Latest in Gear

Image credit: VCG via Getty Images

Thieves swipe a portion of China's solar road

This is a road hazard you don't see every day.
1246 Shares
Share
Tweet
Share
Save

Sponsored Links

VCG via Getty Images

Solar roads have plenty of potential problems, such as damage and snow, but theft? Apparently that's a concern, too. China's Qilu Evening News reported that thieves carved out a small (5.9in by 73in) portion of an experimental road in Jinan on January 2nd, a mere five days after its December 28th debut. While it's tempting to suggest this was an accident, officials said the missing segment was "neatly cut," and didn't appear to have come loose on its own.

The segment has since been repaired. An investigation is ongoing, but there aren't any identified culprits as of this writing.

Just why someone would slice off a portion of the road isn't certain. While solar roads are relatively expensive to make, the actual solar panels aren't worth that much. The thieves aren't going to make a fortune, and this wouldn't be enough for personal use -- especially not when there's a layer of transparent concrete on top. The most plausible explanation is that someone wanted to see how the technology worked and, for some reason, couldn't just ask the developers.

This probably won't be an ongoing problem. However, it's reasonable to say that this isn't a significant issue for ordinary roads. So long as solar roads remain novelties, there are bound to be people curious about how they work. It's just a matter of whether or not someone let that curiosity get the best of them.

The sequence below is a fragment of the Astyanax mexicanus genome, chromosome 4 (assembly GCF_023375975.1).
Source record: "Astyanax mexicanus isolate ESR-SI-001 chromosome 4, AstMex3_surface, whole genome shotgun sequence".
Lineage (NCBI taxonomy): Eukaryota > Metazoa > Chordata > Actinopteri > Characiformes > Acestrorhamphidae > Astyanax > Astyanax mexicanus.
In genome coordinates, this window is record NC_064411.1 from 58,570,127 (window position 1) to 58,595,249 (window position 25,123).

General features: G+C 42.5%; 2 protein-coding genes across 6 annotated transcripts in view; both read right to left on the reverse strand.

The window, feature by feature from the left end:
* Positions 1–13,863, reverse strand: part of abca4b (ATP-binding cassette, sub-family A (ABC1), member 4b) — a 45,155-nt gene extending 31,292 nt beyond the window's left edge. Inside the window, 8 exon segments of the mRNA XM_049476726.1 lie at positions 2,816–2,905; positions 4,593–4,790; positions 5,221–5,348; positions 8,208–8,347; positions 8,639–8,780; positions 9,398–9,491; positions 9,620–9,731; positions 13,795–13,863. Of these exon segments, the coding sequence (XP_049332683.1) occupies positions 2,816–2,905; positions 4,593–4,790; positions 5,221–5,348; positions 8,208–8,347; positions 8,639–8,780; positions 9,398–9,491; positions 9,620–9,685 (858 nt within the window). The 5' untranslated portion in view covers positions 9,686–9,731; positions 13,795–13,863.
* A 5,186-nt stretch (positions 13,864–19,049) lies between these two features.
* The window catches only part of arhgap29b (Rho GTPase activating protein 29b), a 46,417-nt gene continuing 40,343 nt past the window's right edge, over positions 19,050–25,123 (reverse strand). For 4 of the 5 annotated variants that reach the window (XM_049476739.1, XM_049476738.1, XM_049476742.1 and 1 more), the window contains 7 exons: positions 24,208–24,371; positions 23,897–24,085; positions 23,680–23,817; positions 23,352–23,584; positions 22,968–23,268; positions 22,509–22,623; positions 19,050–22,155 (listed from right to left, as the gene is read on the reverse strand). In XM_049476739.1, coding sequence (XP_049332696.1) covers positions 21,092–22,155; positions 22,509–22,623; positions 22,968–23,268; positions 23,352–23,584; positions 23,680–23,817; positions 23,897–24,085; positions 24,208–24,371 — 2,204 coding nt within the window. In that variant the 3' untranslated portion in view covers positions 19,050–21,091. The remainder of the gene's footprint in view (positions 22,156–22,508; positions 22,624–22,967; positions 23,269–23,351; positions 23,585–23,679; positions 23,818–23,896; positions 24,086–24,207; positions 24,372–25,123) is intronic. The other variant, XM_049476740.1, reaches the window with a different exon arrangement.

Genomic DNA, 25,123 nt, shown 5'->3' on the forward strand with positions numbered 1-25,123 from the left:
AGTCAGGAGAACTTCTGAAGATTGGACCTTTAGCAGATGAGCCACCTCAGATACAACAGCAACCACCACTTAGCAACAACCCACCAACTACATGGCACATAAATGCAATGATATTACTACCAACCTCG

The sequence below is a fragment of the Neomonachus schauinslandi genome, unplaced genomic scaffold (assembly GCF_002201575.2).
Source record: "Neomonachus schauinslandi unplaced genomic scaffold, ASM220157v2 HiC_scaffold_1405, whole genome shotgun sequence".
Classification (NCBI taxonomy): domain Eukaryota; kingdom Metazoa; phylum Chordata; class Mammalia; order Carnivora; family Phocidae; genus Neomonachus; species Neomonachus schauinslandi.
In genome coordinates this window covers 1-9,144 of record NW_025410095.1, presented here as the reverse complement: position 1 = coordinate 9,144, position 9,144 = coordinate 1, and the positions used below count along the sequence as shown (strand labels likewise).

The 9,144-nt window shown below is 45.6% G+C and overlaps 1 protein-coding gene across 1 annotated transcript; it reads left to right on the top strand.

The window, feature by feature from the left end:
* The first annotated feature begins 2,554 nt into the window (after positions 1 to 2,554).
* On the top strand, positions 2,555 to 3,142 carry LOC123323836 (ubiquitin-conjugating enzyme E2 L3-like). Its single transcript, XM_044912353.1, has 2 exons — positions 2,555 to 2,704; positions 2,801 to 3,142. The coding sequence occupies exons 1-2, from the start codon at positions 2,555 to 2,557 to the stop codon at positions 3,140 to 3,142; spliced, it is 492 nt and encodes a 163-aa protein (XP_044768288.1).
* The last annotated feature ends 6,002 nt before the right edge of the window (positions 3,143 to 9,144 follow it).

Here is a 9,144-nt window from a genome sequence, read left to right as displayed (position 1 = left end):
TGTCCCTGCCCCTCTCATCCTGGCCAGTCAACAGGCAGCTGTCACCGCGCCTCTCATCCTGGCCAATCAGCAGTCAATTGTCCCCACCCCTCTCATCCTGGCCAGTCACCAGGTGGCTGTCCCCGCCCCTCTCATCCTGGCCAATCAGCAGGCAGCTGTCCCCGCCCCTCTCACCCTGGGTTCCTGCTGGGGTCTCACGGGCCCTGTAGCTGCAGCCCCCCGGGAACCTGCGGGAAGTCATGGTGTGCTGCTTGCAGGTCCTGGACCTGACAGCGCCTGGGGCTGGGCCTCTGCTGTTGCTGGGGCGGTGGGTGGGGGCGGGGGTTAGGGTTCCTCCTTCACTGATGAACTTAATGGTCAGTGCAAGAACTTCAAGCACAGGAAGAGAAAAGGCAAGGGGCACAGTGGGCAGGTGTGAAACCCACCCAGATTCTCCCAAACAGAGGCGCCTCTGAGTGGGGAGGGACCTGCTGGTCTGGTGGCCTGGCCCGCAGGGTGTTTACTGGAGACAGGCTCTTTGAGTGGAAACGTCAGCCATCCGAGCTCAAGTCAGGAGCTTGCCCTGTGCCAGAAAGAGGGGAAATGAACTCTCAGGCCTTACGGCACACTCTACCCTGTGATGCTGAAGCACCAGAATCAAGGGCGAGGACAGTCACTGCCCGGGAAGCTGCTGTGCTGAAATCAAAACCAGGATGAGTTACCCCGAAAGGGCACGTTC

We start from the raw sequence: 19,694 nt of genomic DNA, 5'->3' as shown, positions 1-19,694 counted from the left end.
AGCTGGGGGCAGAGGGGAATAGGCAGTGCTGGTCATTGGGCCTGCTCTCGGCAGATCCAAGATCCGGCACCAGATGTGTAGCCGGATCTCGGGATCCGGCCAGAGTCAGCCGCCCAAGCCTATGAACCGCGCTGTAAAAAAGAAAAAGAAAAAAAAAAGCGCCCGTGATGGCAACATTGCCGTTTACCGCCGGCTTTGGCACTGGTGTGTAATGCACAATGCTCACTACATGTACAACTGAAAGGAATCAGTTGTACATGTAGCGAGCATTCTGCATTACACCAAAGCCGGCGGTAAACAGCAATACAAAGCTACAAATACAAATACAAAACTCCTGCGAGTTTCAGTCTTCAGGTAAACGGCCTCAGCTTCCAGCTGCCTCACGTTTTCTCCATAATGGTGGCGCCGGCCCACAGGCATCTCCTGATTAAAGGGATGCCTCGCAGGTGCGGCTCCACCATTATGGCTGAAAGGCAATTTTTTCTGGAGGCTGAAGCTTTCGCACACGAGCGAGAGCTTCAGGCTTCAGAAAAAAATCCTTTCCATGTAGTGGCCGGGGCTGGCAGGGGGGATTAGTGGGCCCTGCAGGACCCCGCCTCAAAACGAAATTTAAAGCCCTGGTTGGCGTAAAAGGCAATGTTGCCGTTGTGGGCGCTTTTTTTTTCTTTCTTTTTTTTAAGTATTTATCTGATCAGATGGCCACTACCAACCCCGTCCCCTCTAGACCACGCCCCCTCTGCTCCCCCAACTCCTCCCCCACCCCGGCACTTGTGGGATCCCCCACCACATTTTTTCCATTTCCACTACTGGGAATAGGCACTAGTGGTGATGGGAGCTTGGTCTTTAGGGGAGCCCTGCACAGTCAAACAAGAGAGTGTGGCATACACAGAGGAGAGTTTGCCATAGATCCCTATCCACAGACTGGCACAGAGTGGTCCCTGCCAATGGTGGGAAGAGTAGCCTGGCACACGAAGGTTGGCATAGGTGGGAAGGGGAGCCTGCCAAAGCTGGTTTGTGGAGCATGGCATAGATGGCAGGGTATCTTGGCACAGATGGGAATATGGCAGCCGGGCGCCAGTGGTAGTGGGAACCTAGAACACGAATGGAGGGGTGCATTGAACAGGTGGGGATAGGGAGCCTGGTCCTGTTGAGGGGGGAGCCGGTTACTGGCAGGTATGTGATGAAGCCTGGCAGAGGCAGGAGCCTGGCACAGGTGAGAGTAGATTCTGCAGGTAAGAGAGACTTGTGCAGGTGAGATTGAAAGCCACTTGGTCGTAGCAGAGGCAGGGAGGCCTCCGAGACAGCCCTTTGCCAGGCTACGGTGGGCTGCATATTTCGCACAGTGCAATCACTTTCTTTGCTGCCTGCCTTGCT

All products recommended by Engadget are selected by our editorial team, independent of our parent company. Some of our stories include affiliate links. If you buy something through one of these links, we may earn an affiliate commission.
Comment
Comments
Share
1246 Shares
Share
Tweet
Share
Save

Popular on Engadget

The best consoles, games and accessories for students

The best consoles, games and accessories for students

View
CDC identifies a death potentially linked to vaping

CDC identifies a death potentially linked to vaping

View
AT&T and FTC settle lawsuit over data throttling

AT&T and FTC settle lawsuit over data throttling

View
Tesla's solar panels reportedly caught fire at an Amazon warehouse

Tesla's solar panels reportedly caught fire at an Amazon warehouse

View
Qualcomm won't have to offer patent licenses to rivals, for now

Qualcomm won't have to offer patent licenses to rivals, for now

View

From around the web

Page 1Page 1ear iconeye iconFill 23text filevr